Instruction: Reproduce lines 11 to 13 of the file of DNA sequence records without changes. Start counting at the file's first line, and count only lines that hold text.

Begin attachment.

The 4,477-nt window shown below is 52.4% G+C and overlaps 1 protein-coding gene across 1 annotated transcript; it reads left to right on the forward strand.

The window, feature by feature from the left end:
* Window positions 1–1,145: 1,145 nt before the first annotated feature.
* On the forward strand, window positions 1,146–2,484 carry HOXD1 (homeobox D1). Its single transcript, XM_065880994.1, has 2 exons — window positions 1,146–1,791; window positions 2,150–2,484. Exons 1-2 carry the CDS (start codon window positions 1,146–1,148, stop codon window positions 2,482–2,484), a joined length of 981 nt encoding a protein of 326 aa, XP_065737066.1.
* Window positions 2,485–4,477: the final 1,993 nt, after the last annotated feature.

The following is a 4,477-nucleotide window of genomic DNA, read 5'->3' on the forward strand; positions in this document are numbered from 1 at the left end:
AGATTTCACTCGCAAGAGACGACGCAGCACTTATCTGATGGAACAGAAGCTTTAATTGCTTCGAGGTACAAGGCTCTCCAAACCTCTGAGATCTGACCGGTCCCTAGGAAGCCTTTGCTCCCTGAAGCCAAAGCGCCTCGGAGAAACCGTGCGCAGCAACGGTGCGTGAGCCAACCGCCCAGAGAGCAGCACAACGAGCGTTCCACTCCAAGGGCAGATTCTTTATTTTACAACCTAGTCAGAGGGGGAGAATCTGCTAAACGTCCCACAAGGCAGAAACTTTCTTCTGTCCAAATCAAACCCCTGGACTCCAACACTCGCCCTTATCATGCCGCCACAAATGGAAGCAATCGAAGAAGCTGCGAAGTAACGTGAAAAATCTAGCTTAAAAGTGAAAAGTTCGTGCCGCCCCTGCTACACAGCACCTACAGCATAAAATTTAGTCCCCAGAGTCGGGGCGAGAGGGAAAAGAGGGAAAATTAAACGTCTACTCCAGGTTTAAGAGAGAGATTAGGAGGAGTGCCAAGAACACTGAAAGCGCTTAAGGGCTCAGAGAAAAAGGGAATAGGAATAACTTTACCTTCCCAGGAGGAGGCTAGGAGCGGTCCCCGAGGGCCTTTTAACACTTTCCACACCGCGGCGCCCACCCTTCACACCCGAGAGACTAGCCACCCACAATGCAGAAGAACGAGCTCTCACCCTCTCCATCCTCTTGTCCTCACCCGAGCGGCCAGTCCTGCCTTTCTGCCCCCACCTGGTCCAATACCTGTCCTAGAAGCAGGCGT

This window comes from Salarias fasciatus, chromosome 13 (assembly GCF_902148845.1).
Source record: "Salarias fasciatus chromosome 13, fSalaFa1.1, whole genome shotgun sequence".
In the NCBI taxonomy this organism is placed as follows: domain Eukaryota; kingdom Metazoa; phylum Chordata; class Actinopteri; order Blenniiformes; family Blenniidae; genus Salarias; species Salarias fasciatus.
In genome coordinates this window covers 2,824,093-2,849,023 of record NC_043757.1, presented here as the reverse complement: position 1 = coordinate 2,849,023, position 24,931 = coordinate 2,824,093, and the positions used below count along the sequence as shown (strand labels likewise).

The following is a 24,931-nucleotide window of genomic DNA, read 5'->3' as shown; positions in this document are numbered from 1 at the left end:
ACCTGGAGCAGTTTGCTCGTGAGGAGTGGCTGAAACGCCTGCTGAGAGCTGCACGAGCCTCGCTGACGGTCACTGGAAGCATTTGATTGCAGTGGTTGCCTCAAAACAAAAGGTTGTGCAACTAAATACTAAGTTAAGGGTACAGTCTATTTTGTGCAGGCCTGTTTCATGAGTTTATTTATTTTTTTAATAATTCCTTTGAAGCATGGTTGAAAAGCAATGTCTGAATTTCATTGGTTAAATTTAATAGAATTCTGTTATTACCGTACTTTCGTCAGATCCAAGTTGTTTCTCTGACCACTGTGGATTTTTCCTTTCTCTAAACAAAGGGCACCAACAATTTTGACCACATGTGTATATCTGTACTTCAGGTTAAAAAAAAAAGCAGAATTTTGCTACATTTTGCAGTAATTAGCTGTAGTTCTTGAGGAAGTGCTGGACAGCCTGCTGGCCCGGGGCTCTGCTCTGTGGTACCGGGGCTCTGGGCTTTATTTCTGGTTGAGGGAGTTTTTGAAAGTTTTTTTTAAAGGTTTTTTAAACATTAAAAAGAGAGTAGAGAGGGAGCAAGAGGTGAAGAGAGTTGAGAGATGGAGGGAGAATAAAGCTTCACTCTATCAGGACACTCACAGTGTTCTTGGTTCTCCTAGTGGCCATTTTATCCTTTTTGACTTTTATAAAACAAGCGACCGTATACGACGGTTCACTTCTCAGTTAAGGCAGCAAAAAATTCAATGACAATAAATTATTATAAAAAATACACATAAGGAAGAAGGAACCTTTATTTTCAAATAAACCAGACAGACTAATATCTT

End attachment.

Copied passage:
In genome coordinates this window covers 2,824,093-2,849,023 of record NC_043757.1, presented here as the reverse complement: position 1 = coordinate 2,849,023, position 24,931 = coordinate 2,824,093, and the positions used below count along the sequence as shown (strand labels likewise).

The following is a 24,931-nucleotide window of genomic DNA, read 5'->3' as shown; positions in this document are numbered from 1 at the left end:
ACCTGGAGCAGTTTGCTCGTGAGGAGTGGCTGAAACGCCTGCTGAGAGCTGCACGAGCCTCGCTGACGGTCACTGGAAGCATTTGATTGCAGTGGTTGCCTCAAAACAAAAGGTTGTGCAACTAAATACTAAGTTAAGGGTACAGTCTATTTTGTGCAGGCCTGTTTCATGAGTTTATTTATTTTTTTAATAATTCCTTTGAAGCATGGTTGAAAAGCAATGTCTGAATTTCATTGGTTAAATTTAATAGAATTCTGTTATTACCGTACTTTCGTCAGATCCAAGTTGTTTCTCTGACCACTGTGGATTTTTCCTTTCTCTAAACAAAGGGCACCAACAATTTTGACCACATGTGTATATCTGTACTTCAGGTTAAAAAAAAAAGCAGAATTTTGCTACATTTTGCAGTAATTAGCTGTAGTTCTTGAGGAAGTGCTGGACAGCCTGCTGGCCCGGGGCTCTGCTCTGTGGTACCGGGGCTCTGGGCTTTATTTCTGGTTGAGGGAGTTTTTGAAAGTTTTTTTTAAAGGTTTTTTAAACATTAAAAAGAGAGTAGAGAGGGAGCAAGAGGTGAAGAGAGTTGAGAGATGGAGGGAGAATAAAGCTTCACTCTATCAGGACACTCACAGTGTTCTTGGTTCTCCTAGTGGCCATTTTATCCTTTTTGACTTTTATAAAACAAGCGACCGTATACGACGGTTCACTTCTCAGTTAAGGCAGCAAAAAATTCAATGACAATAAATTATTATAAAAAATACACATAAGGAAGAAGGAACCTTTATTTTCAAATAAACCAGACAGACTAATATCTT